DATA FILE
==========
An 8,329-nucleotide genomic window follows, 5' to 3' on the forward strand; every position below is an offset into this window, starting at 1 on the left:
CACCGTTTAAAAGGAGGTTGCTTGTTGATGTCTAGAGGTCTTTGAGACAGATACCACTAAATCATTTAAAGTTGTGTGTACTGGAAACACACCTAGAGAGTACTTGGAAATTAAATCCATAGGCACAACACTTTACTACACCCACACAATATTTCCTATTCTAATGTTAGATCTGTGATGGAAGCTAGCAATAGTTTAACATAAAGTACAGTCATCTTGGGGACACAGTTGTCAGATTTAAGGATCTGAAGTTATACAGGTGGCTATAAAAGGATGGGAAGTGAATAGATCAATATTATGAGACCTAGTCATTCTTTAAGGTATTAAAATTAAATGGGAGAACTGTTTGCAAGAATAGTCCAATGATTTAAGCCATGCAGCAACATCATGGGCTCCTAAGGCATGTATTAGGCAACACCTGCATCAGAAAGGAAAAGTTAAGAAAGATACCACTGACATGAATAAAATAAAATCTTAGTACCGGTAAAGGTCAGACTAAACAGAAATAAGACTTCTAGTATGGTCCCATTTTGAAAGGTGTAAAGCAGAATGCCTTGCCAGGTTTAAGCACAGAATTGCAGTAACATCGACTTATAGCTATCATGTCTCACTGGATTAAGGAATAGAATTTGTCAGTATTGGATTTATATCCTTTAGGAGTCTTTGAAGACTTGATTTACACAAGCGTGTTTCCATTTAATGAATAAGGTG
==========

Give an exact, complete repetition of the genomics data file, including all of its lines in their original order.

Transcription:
An 8,329-nucleotide genomic window follows, 5' to 3' on the forward strand; every position below is an offset into this window, starting at 1 on the left:
CACCGTTTAAAAGGAGGTTGCTTGTTGATGTCTAGAGGTCTTTGAGACAGATACCACTAAATCATTTAAAGTTGTGTGTACTGGAAACACACCTAGAGAGTACTTGGAAATTAAATCCATAGGCACAACACTTTACTACACCCACACAATATTTCCTATTCTAATGTTAGATCTGTGATGGAAGCTAGCAATAGTTTAACATAAAGTACAGTCATCTTGGGGACACAGTTGTCAGATTTAAGGATCTGAAGTTATACAGGTGGCTATAAAAGGATGGGAAGTGAATAGATCAATATTATGAGACCTAGTCATTCTTTAAGGTATTAAAATTAAATGGGAGAACTGTTTGCAAGAATAGTCCAATGATTTAAGCCATGCAGCAACATCATGGGCTCCTAAGGCATGTATTAGGCAACACCTGCATCAGAAAGGAAAAGTTAAGAAAGATACCACTGACATGAATAAAATAAAATCTTAGTACCGGTAAAGGTCAGACTAAACAGAAATAAGACTTCTAGTATGGTCCCATTTTGAAAGGTGTAAAGCAGAATGCCTTGCCAGGTTTAAGCACAGAATTGCAGTAACATCGACTTATAGCTATCATGTCTCACTGGATTAAGGAATAGAATTTGTCAGTATTGGATTTATATCCTTTAGGAGTCTTTGAAGACTTGATTTACACAAGCGTGTTTCCATTTAATGAATAAGGTG